Bree Newsome, the civil rights activist who daringly scaled a 30-foot flagpole in Columbia, SC, to remove a Confederate flag from the statehouse grounds, was reportedly invited—then barred—from speaking to a group of North Carolina middle schoolers this week. The reason for her ignominious rejection? Her arrest for the very act that made her an attractive speaker in the first place.
According to the Asheville Citizen Times, Newsome was originally slated to address students at Asheville Middle School when she was told days before the event that her presence would violate school district policy.
Per a release given to local station WLOS from the district:
School board policy 3535 states that the involvement of any visiting speaker regarding citizenship issues must be ‘correctly structured’ by the school’s professional staff. The policy also states that the advocacy of illegal acts by a speaker is not permitted.
The Asheville School District representative also claimed that Newsome had only been considered as a speaker after author Margot Lee Shetterly was forced to cancel an appearance.
However, local social justice activist Ellie Richard claimed that Newsome’s speech had been in the works for months, telling the station:
On Thursday, I received a call from [AMS] Principal Dockery telling me that Bree was no longer invited, and I was stunned. It was a very wishy washy conversation. She did say that, well, ‘she’s been arrested.’ And I said an awful lot of activists have been arrested.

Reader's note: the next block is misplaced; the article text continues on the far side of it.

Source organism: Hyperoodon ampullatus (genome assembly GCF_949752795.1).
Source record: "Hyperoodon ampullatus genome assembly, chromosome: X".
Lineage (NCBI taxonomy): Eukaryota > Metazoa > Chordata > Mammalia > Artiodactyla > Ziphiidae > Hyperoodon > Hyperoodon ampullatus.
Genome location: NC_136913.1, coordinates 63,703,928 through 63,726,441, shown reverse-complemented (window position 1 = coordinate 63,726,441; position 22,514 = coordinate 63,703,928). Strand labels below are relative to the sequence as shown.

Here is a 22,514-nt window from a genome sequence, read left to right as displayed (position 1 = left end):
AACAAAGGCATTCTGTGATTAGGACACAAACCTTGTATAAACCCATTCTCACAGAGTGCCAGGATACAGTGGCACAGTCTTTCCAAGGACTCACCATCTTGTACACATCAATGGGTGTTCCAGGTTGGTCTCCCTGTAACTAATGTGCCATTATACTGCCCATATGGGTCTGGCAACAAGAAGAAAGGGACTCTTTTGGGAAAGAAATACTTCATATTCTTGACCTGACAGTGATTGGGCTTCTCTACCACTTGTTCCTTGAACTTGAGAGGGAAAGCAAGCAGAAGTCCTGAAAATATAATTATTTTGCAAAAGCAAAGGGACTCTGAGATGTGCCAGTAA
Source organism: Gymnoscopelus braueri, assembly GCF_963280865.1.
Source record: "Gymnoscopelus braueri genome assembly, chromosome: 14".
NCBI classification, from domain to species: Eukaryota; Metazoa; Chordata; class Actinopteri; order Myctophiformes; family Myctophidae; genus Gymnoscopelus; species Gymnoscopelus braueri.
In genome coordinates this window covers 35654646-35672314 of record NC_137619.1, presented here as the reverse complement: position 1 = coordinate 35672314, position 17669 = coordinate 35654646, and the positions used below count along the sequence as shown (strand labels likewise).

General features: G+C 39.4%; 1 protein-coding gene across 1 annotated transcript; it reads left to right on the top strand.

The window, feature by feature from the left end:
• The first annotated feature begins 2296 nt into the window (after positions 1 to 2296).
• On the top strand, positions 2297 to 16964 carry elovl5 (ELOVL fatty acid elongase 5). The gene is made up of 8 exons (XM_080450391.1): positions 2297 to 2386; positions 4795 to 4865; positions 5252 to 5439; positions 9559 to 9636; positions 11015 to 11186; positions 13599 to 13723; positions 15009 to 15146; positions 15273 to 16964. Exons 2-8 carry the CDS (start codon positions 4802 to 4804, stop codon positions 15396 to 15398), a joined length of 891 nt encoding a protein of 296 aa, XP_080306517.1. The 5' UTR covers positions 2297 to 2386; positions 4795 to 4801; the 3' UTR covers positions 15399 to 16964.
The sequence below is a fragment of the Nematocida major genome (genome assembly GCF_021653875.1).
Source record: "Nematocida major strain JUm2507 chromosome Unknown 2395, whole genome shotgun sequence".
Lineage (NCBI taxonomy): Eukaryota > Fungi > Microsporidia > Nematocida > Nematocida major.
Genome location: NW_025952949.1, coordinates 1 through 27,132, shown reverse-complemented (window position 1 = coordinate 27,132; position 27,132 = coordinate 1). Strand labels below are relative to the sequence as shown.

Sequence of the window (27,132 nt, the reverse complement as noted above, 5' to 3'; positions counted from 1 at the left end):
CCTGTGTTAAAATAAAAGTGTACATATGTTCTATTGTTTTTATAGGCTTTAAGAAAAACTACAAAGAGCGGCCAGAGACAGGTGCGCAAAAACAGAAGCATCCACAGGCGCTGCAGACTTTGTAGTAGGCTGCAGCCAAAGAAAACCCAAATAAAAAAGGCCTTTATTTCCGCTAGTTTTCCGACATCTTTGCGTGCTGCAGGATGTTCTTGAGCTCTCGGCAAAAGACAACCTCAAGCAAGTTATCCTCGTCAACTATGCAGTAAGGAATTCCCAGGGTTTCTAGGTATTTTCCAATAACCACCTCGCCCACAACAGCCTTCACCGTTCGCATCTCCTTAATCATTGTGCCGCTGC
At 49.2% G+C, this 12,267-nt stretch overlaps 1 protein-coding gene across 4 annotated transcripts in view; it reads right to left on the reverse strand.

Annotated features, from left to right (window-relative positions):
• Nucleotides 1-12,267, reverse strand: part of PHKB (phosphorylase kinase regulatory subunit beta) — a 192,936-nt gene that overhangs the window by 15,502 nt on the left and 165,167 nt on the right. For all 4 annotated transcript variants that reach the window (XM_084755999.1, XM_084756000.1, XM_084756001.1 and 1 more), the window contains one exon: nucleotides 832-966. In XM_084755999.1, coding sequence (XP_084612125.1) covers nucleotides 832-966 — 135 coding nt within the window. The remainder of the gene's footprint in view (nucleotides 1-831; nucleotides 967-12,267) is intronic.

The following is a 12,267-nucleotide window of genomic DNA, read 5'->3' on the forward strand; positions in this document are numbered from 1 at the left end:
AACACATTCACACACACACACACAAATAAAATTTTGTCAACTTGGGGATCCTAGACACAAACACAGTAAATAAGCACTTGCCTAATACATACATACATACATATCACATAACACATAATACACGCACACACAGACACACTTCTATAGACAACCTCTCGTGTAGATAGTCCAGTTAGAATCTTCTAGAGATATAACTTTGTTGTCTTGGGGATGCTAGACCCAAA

Here, for example, are several such activists—all of whom were arrested for and during their activism—who would likely have been barred from speaking to Asheville Public School students under the current policy.
Congressman John Lewis
The Rev. Martin Luther King Jr.
Richard reportedly lodged a complaint against the decision to the Asheville Board of Education earlier this week, but her objection prompted no response.
Despite the middle school cancellation, Newsome will be in Asheville this week for several other speaking engagements, including a portrait unveiling at the city’s Young Men’s Institute building. And while Asheville Middle School will no longer host Newsome for a school-specific presentation, Catherine McClain, head of Hanger Hall School for Girls, said her institution would be happy to have Newsome come and talk to the students.
“Middle school ages are a time when girls are defining who they are going to be and what kinds of citizens they are hoping to become,” McClain told the Citizen-Times. “There have been any number of people who have been arrested for being part of a protest, so I don’t think that negates the value of their message.”